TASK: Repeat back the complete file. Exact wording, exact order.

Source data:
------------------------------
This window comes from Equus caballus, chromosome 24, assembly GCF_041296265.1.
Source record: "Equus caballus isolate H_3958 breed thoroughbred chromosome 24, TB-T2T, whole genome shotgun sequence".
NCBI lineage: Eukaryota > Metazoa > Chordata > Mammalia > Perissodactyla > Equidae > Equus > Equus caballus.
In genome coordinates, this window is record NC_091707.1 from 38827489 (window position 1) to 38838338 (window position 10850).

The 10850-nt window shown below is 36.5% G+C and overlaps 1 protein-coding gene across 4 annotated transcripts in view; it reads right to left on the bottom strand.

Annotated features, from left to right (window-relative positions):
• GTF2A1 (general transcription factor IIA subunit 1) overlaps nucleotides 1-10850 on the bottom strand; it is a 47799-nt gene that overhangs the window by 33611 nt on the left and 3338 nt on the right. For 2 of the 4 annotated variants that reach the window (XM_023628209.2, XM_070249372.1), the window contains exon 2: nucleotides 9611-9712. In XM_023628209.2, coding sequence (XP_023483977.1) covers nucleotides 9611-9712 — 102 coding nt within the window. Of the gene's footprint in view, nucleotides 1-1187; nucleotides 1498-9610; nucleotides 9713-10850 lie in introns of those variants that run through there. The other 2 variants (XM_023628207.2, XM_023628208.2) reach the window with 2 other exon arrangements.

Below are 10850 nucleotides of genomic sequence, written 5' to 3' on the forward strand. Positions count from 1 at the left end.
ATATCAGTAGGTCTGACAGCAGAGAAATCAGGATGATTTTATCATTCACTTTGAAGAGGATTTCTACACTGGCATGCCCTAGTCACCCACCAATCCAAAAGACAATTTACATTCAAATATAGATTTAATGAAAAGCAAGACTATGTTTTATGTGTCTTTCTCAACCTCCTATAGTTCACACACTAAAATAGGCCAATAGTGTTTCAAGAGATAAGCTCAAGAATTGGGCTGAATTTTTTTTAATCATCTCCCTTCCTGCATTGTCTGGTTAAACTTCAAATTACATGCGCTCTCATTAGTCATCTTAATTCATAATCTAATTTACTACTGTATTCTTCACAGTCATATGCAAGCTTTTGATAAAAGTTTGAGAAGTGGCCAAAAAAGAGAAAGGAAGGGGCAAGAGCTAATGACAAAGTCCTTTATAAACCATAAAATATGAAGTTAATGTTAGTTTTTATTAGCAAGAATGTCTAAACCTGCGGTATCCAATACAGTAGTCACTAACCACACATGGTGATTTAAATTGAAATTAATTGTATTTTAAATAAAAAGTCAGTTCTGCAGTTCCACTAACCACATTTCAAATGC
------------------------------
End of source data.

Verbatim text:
This window comes from Equus caballus, chromosome 24, assembly GCF_041296265.1.
Source record: "Equus caballus isolate H_3958 breed thoroughbred chromosome 24, TB-T2T, whole genome shotgun sequence".
NCBI lineage: Eukaryota > Metazoa > Chordata > Mammalia > Perissodactyla > Equidae > Equus > Equus caballus.
In genome coordinates, this window is record NC_091707.1 from 38827489 (window position 1) to 38838338 (window position 10850).

The 10850-nt window shown below is 36.5% G+C and overlaps 1 protein-coding gene across 4 annotated transcripts in view; it reads right to left on the bottom strand.

Annotated features, from left to right (window-relative positions):
• GTF2A1 (general transcription factor IIA subunit 1) overlaps nucleotides 1-10850 on the bottom strand; it is a 47799-nt gene that overhangs the window by 33611 nt on the left and 3338 nt on the right. For 2 of the 4 annotated variants that reach the window (XM_023628209.2, XM_070249372.1), the window contains exon 2: nucleotides 9611-9712. In XM_023628209.2, coding sequence (XP_023483977.1) covers nucleotides 9611-9712 — 102 coding nt within the window. Of the gene's footprint in view, nucleotides 1-1187; nucleotides 1498-9610; nucleotides 9713-10850 lie in introns of those variants that run through there. The other 2 variants (XM_023628207.2, XM_023628208.2) reach the window with 2 other exon arrangements.

Below are 10850 nucleotides of genomic sequence, written 5' to 3' on the forward strand. Positions count from 1 at the left end.
ATATCAGTAGGTCTGACAGCAGAGAAATCAGGATGATTTTATCATTCACTTTGAAGAGGATTTCTACACTGGCATGCCCTAGTCACCCACCAATCCAAAAGACAATTTACATTCAAATATAGATTTAATGAAAAGCAAGACTATGTTTTATGTGTCTTTCTCAACCTCCTATAGTTCACACACTAAAATAGGCCAATAGTGTTTCAAGAGATAAGCTCAAGAATTGGGCTGAATTTTTTTTAATCATCTCCCTTCCTGCATTGTCTGGTTAAACTTCAAATTACATGCGCTCTCATTAGTCATCTTAATTCATAATCTAATTTACTACTGTATTCTTCACAGTCATATGCAAGCTTTTGATAAAAGTTTGAGAAGTGGCCAAAAAAGAGAAAGGAAGGGGCAAGAGCTAATGACAAAGTCCTTTATAAACCATAAAATATGAAGTTAATGTTAGTTTTTATTAGCAAGAATGTCTAAACCTGCGGTATCCAATACAGTAGTCACTAACCACACATGGTGATTTAAATTGAAATTAATTGTATTTTAAATAAAAAGTCAGTTCTGCAGTTCCACTAACCACATTTCAAATGC